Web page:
Cash starts to attract foreign projects

Singapore’s lavish film funds have become the stuff of Asian biz legend. The city-state’s Media Development Authority has earmarked a great deal of coin for the making of movies, but the take-up has been slow so far.

While the local industry is outwardly pleased with the MDA’s efforts to help the biz, insiders say privately that Singapore is still not as easy a place in which to make movies as Thailand, which is more active in its wooing of foreign projects.

Singapore also has a small population, and faces stiff competition from regional giants like India and China. The small nation’s famous cosmopolitanism, with its Indian, Malay, Chinese and Western population, also means it suffers from a bit of an identity crisis.

But the hesitant take-up of funds on offer highlights a more challenging issue — though money is available, there is a shortage of viable projects that can compete internationally on which that money can be spent.

Still, the MDA is happy the fund is showing steady growth, because film financing is part of Singapore’s broader policy of establishing itself as a regional showbiz hub.

“It’s not a bad sign, because you would be worried if the money was going out like clockwork. What we want to do is develop inroads into the market to draw out the best concepts,” says MDA CEO Aubeck Kam. “It’s taken time for the funds to establish themselves in the market. Setting up funds is one step, but having them link up and pushing ideas through the system takes time.”

Lim Soo Ann, general manager of Singapore-based Fly Entertainment, says that the city-state is still considered a newbie on the block.

“We may have the funds, and groups like the MDA are trying to hook us up, but our content is not international enough yet to get us out there,” she says.

In 2009, the MDA launched the $50 million Singapore Intl. Film Fund. The Singapore government has earmarked a total of $156 million over a five-year period to develop the media content sector, on top of $340 million for interactive digital media research and development.

Some of the region’s big players have become involved.

In March last year, Salon Films and the MDA set up Singapore-based SIMF Management, aimed at raising an integrated media fund of SG$100 million ($72 million).

At Cannes last year, the MDA and Fortissimo Films announced a joint fund to develop, finance and distribute a multi-genre slate of films.

The first film selected was “Camera,” helmed by Singapore’s James Leong.

Last year, the Film Fund shortlisted “The Harvest” and “Cooktales” for funding. It has also supported “Bait” and “Neon Sign,” a Singapore-China-Korean film co-produced by Bang Singapore and Korea’s Nabi Pictures.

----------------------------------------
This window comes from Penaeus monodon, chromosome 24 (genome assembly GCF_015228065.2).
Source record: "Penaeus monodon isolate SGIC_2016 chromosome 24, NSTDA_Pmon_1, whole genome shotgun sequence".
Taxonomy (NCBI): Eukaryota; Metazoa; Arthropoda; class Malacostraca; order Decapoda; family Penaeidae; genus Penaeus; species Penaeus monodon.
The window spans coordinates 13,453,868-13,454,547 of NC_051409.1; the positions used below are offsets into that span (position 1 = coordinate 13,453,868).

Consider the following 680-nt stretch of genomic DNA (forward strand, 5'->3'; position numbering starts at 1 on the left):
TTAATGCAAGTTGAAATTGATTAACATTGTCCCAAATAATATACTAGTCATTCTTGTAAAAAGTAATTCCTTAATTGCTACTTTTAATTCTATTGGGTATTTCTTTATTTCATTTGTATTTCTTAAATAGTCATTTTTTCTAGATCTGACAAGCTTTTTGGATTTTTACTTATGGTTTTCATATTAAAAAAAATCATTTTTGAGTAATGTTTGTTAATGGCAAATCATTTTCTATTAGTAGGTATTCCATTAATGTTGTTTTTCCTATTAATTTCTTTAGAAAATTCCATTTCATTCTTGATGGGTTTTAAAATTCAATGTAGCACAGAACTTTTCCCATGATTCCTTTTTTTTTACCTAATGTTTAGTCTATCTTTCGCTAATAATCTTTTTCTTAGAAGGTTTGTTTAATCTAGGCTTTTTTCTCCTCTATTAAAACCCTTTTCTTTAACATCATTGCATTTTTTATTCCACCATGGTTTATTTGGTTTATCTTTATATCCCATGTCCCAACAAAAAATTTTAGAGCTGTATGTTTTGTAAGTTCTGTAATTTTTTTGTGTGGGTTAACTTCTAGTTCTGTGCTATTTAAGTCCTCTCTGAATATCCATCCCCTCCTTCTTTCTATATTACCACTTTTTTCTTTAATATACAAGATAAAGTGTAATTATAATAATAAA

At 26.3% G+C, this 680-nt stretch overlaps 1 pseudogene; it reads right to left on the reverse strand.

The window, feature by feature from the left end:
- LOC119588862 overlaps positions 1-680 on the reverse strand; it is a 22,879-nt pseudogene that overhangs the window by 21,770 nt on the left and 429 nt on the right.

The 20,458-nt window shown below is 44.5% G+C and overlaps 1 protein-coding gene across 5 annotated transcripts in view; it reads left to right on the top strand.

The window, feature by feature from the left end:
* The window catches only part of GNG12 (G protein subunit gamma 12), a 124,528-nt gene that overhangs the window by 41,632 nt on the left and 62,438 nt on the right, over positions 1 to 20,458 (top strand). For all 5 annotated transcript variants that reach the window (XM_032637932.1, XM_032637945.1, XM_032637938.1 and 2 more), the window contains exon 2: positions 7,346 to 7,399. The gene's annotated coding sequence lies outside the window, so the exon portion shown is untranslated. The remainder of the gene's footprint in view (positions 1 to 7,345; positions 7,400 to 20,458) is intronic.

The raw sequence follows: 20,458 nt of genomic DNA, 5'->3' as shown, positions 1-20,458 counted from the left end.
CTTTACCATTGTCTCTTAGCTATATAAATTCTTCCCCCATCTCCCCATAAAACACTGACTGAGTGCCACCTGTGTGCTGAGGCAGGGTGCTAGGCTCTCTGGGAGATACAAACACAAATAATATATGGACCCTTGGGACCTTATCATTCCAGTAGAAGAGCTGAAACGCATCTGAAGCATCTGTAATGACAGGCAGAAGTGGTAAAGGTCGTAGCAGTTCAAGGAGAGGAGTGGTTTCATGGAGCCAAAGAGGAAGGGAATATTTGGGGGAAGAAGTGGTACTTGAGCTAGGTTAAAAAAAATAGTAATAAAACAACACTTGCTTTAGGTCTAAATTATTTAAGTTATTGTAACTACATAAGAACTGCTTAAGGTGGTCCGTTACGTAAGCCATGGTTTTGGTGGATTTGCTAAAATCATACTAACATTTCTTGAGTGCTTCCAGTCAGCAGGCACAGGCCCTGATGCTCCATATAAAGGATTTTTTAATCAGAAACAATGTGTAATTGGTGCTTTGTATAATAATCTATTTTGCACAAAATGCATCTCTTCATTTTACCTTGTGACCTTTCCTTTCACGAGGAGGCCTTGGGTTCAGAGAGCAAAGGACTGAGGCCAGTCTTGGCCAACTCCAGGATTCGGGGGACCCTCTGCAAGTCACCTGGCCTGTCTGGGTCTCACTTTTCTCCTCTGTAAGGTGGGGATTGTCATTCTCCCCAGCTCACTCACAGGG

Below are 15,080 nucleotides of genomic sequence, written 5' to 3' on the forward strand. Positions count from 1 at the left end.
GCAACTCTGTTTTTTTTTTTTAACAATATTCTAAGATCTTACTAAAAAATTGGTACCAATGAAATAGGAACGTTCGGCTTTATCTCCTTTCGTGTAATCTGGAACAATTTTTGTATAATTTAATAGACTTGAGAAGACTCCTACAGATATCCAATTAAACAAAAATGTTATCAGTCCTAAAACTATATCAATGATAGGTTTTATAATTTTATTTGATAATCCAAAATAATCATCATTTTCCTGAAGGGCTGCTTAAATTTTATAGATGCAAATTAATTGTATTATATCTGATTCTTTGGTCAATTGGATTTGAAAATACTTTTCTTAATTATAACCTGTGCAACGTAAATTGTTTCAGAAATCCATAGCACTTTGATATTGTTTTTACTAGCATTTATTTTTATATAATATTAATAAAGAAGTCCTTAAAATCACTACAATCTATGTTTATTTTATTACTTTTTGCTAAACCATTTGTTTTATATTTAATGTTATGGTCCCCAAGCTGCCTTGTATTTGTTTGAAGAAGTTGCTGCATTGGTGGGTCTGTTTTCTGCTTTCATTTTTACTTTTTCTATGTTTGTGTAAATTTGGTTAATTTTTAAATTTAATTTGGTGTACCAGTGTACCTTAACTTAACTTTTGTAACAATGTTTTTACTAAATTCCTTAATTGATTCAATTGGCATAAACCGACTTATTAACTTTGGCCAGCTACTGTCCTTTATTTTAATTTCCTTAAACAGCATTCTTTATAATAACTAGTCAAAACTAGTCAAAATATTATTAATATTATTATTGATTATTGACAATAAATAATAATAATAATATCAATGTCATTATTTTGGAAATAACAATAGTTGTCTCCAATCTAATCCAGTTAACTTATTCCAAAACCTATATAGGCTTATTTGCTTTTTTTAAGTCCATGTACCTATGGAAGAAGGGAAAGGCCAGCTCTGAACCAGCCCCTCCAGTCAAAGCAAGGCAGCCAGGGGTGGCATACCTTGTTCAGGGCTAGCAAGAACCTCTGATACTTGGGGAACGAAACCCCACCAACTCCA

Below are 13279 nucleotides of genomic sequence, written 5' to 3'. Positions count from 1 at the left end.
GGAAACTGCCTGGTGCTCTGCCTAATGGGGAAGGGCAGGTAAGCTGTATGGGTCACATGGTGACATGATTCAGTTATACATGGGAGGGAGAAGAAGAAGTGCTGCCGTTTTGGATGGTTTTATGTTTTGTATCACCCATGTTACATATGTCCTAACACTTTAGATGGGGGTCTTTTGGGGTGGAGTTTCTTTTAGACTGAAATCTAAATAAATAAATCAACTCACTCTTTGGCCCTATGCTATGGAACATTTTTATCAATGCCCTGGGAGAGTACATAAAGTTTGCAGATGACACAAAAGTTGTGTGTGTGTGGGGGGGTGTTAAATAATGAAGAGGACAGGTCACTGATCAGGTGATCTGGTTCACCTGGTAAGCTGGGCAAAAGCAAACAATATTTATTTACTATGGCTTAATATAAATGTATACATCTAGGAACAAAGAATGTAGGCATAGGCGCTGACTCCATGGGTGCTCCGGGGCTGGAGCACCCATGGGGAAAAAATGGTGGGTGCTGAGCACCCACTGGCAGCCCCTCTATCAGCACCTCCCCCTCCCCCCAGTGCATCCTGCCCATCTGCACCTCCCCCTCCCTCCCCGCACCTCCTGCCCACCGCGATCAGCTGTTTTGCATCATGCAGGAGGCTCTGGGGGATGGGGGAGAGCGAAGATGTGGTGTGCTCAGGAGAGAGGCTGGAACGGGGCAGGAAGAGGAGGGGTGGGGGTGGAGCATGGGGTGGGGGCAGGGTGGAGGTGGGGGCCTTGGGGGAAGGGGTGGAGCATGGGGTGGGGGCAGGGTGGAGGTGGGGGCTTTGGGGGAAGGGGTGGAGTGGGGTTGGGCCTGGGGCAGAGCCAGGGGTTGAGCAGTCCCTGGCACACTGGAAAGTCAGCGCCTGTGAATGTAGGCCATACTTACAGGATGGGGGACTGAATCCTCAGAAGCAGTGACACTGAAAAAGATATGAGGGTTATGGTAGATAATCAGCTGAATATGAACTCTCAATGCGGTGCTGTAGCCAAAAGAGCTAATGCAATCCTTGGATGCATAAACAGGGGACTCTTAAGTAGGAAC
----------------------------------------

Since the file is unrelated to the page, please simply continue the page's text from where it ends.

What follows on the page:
In February, the MDA opened submissions to co-invest with the Intl. Film Fund, and said it was looking to invest up to $3.9 million in globally marketable films involving at least one Singapore partner.

Most Asian economies have weathered the financial crisis well, and this means there is still a lot of money around to make movies, especially in places like China and India, which are both areas of interest to Singapore from a funding point of view.

“There is more than enough money in China and India. If you have the right actor and the right movie, or the right actor or the right director, you can get the money. Part of the problem is there are so few bankable actors and directors,” says Ashok Amritraj, chairman and CEO of Hyde Park Entertainment, who has collaborated with the MDA on a number of projects, including a reality TV show called “Project PDA,” in which teams compete to win an internship at his Hollywood offices.

“There is so much equity chasing these movies, and there is new equity coming in. The money is so freely available. All my friends in India and China don’t really need it,” he adds.

The MDA’s Heng Li Lan says Singapore also wants to move into other areas.

“We are encouraging funds to be set up here using Singapore talent and facilities. We would also like to attract ancillary support services here — completion bonds, collection accounts,” she says. “We have invested tremendous resources in terms of filmmakers. We may move toward grants.”

The recent ScreenSingapore film event, which appeared to spare no expense or effort in wooing some of the biggest names in the biz to Singapore, including Fox Film topper Jim Gianopulos and Tom Hanks, underlined this ambition. The next stage is to establish itself as a regional hub for biz talent.

Singapore has done very well establishing itself in areas such as post-production, visual effects and animation, and was recognized internationally as a place with the available technological skill-sets needed.

It has already wooed and won the affections of biz leaders such as the Jim Henson Co. and LucasFilm Animation, which set up LucasFilm Animation Singapore in 2004.

“In the last few months, we have been consulting with industry partners to take a fresh look at what we should do to support the industry,” Kam says. “Our belief is that the depth of talent goes beyond post-production and visual effects and animation, and our job is to achieve this.”

Latitude Entertainment prexy Greg Coote, who also chairs the board of ScreenSingapore, said he expects Singapore to be successful in expanding its role in the biz beyond its current skill-sets in VFX and post.

“Where we’ll see the crossovers is in talent, in front of and behind the cameras,” Coote says.

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